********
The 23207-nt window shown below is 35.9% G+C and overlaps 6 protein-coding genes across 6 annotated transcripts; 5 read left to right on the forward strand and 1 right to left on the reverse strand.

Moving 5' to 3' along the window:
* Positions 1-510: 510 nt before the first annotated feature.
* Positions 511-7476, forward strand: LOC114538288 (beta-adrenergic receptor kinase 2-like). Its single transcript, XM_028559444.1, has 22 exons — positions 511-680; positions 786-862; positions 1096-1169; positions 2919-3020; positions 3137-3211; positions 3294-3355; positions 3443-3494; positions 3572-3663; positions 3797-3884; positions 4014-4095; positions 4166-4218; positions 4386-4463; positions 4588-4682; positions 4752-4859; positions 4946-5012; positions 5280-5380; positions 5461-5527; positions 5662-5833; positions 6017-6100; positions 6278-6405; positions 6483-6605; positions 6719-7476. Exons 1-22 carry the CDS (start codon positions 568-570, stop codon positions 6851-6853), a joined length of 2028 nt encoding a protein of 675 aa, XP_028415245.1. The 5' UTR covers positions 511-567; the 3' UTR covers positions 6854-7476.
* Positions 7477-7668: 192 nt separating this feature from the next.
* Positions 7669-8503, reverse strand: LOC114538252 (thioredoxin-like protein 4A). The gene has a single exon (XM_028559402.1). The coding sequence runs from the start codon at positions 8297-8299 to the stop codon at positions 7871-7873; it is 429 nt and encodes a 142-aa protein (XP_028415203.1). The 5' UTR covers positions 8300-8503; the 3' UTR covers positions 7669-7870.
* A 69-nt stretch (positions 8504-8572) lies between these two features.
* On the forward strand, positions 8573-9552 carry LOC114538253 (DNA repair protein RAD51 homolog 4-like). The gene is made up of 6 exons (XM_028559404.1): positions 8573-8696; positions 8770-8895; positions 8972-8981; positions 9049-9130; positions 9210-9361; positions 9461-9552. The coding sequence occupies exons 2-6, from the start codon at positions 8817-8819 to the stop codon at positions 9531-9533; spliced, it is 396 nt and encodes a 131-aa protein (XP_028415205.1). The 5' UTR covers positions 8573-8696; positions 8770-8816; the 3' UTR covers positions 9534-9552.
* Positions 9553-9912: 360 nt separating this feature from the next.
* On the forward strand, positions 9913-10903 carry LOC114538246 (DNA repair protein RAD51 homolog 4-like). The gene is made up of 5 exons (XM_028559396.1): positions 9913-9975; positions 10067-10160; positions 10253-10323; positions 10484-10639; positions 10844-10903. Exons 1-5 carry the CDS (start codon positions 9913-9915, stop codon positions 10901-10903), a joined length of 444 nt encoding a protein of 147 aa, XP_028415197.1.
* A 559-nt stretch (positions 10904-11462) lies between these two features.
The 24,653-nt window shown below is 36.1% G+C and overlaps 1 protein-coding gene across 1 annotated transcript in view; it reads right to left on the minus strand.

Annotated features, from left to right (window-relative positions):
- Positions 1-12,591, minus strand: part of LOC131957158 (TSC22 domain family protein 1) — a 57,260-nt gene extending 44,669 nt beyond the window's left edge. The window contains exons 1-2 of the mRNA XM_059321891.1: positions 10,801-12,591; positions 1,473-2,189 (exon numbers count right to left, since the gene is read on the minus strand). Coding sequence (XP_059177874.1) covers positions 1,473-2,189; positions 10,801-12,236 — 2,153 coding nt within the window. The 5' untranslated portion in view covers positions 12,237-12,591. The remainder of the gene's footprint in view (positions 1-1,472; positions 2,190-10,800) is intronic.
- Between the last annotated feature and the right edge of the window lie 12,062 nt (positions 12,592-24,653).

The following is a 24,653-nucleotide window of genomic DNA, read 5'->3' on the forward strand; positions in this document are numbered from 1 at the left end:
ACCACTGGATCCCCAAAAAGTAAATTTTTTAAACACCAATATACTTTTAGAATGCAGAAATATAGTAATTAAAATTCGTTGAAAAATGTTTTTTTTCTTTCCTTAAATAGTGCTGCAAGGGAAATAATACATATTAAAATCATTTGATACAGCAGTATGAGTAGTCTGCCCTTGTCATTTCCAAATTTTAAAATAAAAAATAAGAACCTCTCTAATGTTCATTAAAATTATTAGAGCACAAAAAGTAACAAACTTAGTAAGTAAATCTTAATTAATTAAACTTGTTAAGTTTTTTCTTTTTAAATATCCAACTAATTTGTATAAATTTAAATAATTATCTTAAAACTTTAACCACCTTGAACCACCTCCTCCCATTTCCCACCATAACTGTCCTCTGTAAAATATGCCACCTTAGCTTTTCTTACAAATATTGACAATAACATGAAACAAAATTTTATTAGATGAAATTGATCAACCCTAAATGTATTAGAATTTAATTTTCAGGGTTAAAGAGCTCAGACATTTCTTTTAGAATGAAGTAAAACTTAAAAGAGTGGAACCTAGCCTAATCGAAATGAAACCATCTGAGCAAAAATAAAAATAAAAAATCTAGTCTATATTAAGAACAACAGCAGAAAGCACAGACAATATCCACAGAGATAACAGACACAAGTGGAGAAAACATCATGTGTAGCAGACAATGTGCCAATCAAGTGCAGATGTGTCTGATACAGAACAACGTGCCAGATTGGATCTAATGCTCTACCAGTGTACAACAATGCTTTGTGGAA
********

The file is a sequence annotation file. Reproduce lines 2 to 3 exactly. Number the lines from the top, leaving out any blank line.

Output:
Moving 5' to 3' along the window:
* Positions 1-510: 510 nt before the first annotated feature.